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Systematic Biology
, Volume Advance Article – Jun 22, 2018

14 pages

/lp/ou_press/multiple-sequence-alignment-averaging-improves-phylogeny-JnL2OlSlCG

- Publisher
- Oxford University Press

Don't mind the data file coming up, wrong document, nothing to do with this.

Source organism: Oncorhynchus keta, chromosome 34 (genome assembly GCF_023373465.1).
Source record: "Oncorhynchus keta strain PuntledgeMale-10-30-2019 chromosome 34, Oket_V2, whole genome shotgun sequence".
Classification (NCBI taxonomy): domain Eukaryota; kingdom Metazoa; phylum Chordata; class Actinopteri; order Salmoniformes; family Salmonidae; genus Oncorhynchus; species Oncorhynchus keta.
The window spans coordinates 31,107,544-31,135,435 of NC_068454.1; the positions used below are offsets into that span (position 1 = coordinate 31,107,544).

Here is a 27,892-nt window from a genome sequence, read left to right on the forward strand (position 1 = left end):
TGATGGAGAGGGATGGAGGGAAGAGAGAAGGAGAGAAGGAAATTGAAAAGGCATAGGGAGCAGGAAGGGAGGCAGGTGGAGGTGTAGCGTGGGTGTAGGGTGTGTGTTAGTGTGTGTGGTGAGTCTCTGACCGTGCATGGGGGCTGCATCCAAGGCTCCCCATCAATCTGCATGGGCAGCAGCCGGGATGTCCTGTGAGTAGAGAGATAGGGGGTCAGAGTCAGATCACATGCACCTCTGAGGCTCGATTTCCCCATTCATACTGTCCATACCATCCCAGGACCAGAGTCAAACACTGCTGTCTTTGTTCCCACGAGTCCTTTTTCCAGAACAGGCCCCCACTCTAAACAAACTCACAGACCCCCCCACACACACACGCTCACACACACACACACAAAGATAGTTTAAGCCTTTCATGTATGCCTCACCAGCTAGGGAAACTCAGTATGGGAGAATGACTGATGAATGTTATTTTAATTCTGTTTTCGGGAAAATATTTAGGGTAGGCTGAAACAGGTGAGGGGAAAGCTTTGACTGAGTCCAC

- Copyright
- © The Author(s) 2018. Published by Oxford University Press, on behalf of the Society of Systematic Biologists. All rights reserved. For Permissions, please email: journals.permissions@oup.com
- ISSN
- 1063-5157
- eISSN
- 1076-836X
- D.O.I.
- 10.1093/sysbio/syy036
- Publisher site
- See Article on Publisher Site